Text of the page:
POP-UP stores are sprouting across Cape Town with many young entrepreneurs using the concept to test the market and expose their products before moving to a new venue.
Shopping malls and landlords are also benefiting from these instant shops by renting out retail space which could have remained unused for a few weeks or months.
Leigh Thomas, retail leasing manager for the V&A Waterfront, said the Waterfront had its first pop-up store last May.
“They create a point of difference, thereby enhancing the customers’ shopping experience. The concept allows us to have a store open and trading continuously between leases, thereby eliminating dark stores and the perception in the market that goes with that.
“And there is the obvious generation of income for the landlord, which covers the period of time often required to finalise a long-term lease on the premises.”
Former boutique owner Kumari Govender, who manages the StyleSociety blog, said that when the effects of the recession hit her customers last year, she closed her boutique. Her first pop-up boutique was at a Cape Town hotel and she has since arranged several pop up sales in the city.
Her next pop-up boutique will be opened in November, she said.
“It is a good way to get your product out there without being tied down.
“Because you can move to a new venue, it helps to extend your market.”
Tammy Foote and Lauren Terras recently opened their pop-up store, TLC, at the Space for Life on the Foreshore.
The plan is for it to be open for another month but this could be extended.
Foote said they had planned to sell their furniture online but some of their customers wanted to see what they were buying. She said the fact that pop-up stores were temporary was a benefit as people had limited time to visit it and customers wanted to see what it had to offer before the store moved on.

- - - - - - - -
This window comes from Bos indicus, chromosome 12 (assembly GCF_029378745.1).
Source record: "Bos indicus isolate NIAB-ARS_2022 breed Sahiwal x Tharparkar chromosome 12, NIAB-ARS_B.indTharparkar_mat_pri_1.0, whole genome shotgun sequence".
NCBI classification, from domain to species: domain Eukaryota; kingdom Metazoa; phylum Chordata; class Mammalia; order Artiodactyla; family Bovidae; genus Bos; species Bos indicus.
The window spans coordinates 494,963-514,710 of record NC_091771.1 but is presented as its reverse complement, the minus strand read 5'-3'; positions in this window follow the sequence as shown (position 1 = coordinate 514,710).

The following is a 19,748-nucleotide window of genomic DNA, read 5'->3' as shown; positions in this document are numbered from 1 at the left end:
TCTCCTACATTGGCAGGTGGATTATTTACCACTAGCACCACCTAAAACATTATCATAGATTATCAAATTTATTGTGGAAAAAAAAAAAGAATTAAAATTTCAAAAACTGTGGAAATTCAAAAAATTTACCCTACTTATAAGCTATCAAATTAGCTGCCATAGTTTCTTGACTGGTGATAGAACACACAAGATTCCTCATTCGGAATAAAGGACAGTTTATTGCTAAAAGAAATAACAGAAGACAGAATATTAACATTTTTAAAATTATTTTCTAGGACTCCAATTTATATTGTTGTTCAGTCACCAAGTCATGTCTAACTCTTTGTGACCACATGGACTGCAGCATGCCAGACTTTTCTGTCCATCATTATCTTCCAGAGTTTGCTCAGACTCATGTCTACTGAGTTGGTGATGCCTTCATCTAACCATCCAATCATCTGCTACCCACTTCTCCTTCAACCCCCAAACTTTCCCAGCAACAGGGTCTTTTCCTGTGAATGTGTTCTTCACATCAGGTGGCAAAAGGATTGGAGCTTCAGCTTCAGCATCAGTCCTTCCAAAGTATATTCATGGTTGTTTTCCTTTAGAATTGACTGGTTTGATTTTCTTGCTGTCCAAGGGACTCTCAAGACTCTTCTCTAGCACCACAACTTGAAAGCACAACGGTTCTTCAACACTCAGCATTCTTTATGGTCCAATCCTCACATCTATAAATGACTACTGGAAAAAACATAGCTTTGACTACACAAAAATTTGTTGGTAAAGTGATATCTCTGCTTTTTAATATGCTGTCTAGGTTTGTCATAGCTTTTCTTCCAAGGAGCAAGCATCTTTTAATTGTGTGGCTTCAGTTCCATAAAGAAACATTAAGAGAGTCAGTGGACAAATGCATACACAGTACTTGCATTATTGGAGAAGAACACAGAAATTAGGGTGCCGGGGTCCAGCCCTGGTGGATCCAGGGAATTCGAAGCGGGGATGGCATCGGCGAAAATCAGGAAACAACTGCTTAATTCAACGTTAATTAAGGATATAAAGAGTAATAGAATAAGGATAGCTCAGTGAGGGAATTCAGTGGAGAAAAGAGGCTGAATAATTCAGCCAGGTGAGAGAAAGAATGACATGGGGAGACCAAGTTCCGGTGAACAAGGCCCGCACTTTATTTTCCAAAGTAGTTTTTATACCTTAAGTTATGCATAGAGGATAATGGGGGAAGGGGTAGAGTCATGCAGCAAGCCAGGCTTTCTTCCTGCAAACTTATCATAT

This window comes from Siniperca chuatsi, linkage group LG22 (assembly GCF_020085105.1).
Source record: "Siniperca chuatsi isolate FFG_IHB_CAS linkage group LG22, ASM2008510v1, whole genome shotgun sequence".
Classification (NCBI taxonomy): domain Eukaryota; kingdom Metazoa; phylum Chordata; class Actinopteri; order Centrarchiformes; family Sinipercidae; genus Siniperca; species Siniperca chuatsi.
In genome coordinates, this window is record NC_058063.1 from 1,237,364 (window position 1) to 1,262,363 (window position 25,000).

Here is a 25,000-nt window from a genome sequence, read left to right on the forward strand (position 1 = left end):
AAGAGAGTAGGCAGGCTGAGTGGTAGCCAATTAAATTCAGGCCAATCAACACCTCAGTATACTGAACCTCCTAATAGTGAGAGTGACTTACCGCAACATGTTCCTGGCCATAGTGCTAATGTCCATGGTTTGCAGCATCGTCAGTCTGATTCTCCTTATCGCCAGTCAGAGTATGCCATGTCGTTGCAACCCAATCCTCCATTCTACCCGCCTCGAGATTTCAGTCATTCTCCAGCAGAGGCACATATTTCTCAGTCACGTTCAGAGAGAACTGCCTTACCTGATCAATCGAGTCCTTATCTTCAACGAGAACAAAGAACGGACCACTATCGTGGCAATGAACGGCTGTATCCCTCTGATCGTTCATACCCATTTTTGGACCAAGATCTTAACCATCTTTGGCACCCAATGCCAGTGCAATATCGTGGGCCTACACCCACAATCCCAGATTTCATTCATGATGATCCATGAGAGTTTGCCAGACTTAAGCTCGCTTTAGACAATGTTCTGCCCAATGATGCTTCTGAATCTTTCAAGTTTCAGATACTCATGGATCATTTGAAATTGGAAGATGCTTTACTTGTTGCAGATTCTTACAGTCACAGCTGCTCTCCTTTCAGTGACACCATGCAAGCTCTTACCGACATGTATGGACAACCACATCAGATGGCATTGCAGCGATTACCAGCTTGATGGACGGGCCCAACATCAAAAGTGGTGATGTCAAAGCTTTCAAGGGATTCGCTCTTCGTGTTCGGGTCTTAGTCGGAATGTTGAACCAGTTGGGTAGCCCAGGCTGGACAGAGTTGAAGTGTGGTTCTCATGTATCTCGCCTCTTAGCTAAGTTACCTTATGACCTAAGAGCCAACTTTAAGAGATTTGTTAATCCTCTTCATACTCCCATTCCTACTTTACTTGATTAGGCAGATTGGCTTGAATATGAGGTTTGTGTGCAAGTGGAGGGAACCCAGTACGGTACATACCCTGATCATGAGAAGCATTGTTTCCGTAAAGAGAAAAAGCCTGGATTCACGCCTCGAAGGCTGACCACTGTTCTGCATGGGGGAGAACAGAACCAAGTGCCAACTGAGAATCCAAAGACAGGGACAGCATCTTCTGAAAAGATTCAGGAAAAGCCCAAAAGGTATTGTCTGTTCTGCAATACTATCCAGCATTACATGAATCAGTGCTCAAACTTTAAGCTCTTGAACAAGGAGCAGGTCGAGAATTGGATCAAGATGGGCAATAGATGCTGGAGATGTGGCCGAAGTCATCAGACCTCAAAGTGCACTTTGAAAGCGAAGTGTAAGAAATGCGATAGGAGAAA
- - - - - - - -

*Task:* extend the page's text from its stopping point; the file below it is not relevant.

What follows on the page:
“You can also reinvent your business. If what you are doing is not working, you can do something else when you pop up at a new venue.”
Union Made Showrooms, a sales and distribution agency for several fashion brands, recently opened a pop-up store at the Cape Quarter Mall in Green Point.
Commercial manager Nat Iqana said there was less risk involved in opening a pop-up shop.
“You are not entering into a long-term lease. It allows you to test the market in these economic times.”
Maciek Dubla, media and marketing manager for Design Indaba, said its pop-up shop, called Pop Shop, that was based at the Waterfront for two months, was the “physical manifestation” of the Design Indaba online shop.
He said it was the ideal opportunity to showcase their designer wares.
Dubla said the pop-up store concept allowed for the flexibililty to close down and open up again in another spot.
In doing so, it constantly created a hype around Design Indaba and made people aware of their online store.
Thurlow Hanson-Moore, founding partner of thewinwingroup, which has set up pop-up stores for several brands, said by branding a store as a pop-up, consumers expected it to close after a month or two and to move to a different location with none of the stigma of trying to start a store and having to close after a brief period in business.
“On the contrary, the fact that you are in a location for a short time creates hype and demand,” he said.